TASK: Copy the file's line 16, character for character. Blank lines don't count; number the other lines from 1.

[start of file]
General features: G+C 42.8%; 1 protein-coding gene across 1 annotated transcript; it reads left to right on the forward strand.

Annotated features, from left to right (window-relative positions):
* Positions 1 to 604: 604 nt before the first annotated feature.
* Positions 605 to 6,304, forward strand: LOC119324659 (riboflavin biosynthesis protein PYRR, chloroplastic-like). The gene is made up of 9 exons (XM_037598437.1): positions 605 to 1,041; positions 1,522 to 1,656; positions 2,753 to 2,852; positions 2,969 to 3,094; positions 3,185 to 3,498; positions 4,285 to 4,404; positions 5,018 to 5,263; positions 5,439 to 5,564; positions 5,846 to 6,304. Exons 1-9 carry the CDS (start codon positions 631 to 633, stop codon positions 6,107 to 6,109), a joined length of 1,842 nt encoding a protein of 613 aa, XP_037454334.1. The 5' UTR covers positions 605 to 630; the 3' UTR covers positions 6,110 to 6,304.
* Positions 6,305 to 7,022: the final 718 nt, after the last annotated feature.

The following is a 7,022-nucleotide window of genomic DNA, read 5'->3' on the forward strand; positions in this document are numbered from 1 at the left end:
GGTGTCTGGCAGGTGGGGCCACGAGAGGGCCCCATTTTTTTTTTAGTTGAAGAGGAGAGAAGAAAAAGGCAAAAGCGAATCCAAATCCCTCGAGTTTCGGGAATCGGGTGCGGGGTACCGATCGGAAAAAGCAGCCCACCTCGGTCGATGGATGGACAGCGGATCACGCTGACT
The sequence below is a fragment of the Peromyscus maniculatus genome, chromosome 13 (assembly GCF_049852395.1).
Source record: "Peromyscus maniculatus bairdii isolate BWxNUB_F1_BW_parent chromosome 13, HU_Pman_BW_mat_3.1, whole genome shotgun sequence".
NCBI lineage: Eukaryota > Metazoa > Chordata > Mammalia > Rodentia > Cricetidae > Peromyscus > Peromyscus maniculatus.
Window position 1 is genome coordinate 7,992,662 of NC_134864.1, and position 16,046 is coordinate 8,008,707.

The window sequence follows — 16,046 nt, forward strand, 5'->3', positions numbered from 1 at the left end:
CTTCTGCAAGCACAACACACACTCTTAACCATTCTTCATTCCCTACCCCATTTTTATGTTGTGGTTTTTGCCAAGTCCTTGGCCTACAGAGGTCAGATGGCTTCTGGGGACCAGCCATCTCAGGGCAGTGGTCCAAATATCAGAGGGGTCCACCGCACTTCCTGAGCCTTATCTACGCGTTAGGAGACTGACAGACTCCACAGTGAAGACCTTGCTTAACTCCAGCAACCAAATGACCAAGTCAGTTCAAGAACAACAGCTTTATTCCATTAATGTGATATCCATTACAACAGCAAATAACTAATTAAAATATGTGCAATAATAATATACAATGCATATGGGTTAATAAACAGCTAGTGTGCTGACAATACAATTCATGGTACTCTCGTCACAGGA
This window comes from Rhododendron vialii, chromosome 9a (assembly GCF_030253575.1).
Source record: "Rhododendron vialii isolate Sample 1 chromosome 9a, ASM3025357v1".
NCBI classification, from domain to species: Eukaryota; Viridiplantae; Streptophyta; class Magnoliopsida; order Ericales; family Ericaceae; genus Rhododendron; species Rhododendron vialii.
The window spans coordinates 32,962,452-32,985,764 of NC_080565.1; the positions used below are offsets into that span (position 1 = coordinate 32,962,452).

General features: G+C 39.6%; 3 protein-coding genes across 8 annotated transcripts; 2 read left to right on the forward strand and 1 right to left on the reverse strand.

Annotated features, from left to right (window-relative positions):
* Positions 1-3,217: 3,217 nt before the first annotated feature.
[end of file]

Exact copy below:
NCBI classification, from domain to species: Eukaryota; Viridiplantae; Streptophyta; class Magnoliopsida; order Ericales; family Ericaceae; genus Rhododendron; species Rhododendron vialii.